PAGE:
Medicine, Religious Privilege to Refuse to Work

Christian Doctors on Right to Refuse Care

CBC is reporting that religious doctors want to refuse care: [Link contains news article and video.]

Christian medical professionals are challenging Ontario’s College of Physicians and Surgeons in court over a policy that requires doctors to provide or at least refer medical services, even when they clash with personal values.

Patients should be able to easily access their medical needs, and not be given the run around. You should not find out after you have selected a doctor or after you have made the appointment that your doctor will neither aid you, or refer you to someone who can assist you.

I might have more sympathy for the position of religious doctors who don’t want to provide complete patient care if not for the fact that we have a shortage of doctors in Canada. Because of the doctor brain drain of the 90s it is hard to get a doctor. Because of this doctors are put in a hard position.

However, doctors are routinely told to defer to their patients opinions on medical procedures, rather than the model of a century ago when doctors didn’t work with patients but merely decreed everything on their own. The patient-centred model means that sometimes patients will make the wrong choice. A logical extension of this is the patient making a choice against the doctor’s religion. It is frankly none of the doctors business, and the doctors role is to help the patient achieve their goals as quickly as possible, either by writing¬†a prescription for birth control or referring for other services. Continue reading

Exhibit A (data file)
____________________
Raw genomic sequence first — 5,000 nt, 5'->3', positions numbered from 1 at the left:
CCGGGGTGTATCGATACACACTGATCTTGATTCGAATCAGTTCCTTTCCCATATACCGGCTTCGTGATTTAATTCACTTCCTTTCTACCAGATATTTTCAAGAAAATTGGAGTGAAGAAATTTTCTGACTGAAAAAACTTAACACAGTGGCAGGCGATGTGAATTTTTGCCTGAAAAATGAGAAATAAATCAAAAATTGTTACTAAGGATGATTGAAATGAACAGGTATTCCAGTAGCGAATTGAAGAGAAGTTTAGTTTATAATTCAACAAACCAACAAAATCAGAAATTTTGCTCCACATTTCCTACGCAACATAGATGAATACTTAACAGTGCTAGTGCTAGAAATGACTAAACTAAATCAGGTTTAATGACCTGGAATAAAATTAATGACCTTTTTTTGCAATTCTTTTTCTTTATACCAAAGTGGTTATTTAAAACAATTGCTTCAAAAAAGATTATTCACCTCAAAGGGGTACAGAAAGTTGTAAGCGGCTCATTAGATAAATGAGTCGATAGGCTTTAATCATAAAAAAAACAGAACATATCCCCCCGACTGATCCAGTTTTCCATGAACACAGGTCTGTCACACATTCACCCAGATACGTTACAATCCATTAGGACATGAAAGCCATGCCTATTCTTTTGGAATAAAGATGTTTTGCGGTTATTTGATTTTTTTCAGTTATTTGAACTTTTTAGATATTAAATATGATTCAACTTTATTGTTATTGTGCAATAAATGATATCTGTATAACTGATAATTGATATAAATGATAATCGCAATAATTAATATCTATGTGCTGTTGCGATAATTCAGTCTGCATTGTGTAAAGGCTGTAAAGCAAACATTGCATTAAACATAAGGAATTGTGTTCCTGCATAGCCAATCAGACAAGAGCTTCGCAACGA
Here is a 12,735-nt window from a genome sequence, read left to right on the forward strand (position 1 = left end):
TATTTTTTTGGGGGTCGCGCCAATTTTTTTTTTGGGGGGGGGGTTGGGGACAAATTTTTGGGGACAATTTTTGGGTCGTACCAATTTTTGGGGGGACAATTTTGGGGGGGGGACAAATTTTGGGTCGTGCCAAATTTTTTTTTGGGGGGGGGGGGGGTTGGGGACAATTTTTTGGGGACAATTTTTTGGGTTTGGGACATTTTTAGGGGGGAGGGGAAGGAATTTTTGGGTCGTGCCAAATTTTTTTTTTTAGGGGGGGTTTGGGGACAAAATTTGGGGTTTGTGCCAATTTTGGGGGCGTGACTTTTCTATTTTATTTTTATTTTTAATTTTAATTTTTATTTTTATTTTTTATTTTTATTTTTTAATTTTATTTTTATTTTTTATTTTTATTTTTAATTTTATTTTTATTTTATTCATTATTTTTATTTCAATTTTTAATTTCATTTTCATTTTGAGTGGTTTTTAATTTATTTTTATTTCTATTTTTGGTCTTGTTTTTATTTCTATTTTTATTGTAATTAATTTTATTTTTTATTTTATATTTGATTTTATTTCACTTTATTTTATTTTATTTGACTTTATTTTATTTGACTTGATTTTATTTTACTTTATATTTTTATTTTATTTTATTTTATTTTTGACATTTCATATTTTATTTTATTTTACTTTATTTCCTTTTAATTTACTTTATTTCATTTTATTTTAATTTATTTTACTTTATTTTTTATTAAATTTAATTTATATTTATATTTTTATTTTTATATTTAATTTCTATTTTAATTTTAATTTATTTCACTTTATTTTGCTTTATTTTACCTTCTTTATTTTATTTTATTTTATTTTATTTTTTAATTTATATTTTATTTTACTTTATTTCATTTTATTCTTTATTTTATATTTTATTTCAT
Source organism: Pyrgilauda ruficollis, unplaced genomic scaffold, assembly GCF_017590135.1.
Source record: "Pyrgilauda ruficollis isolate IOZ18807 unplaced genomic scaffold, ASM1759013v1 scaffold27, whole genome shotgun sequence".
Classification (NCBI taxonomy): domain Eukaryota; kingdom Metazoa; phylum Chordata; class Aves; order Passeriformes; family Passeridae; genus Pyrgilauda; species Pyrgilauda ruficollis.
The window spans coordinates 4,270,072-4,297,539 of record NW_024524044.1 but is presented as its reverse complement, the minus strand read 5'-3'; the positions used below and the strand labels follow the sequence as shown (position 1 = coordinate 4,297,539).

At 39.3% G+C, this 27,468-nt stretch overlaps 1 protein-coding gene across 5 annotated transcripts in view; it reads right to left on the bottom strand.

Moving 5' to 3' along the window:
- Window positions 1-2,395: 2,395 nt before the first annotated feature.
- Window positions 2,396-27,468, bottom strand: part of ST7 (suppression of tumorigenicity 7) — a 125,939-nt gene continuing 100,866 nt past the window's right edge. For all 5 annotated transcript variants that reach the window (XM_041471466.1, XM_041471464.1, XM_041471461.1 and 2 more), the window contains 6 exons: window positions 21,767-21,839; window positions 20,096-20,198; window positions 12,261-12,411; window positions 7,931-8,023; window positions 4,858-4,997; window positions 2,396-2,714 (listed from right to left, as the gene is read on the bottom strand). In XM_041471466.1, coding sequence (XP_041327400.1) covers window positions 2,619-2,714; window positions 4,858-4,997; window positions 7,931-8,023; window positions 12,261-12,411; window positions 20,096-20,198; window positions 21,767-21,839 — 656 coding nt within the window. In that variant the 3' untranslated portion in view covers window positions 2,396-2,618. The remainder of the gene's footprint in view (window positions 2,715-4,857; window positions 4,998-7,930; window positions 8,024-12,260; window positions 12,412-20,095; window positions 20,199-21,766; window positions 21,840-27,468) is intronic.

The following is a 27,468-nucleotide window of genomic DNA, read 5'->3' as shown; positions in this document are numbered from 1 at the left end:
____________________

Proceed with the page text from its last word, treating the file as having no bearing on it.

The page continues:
Ontario: Religious Grounds for Vaccine Refusal

Ontario provides religious grounds fore vaccine refusal. This is odd, as I don’t recall any sacred book talking about vaccination:

Ontario only allows parents to opt out of mandatory measles vaccination for their children in very limited circumstances, Health Minister Eric Hoskins says.

Reacting to confirmation of four cases of measles in Toronto, Hoskins said Monday that it’s important for the majority of Ontarians to be vaccinated against the disease.

“It’s very contagious,” he added. “It can be dangerous, as well. It has side effects including blindness, for example, in a very small proportion of people who get it.”

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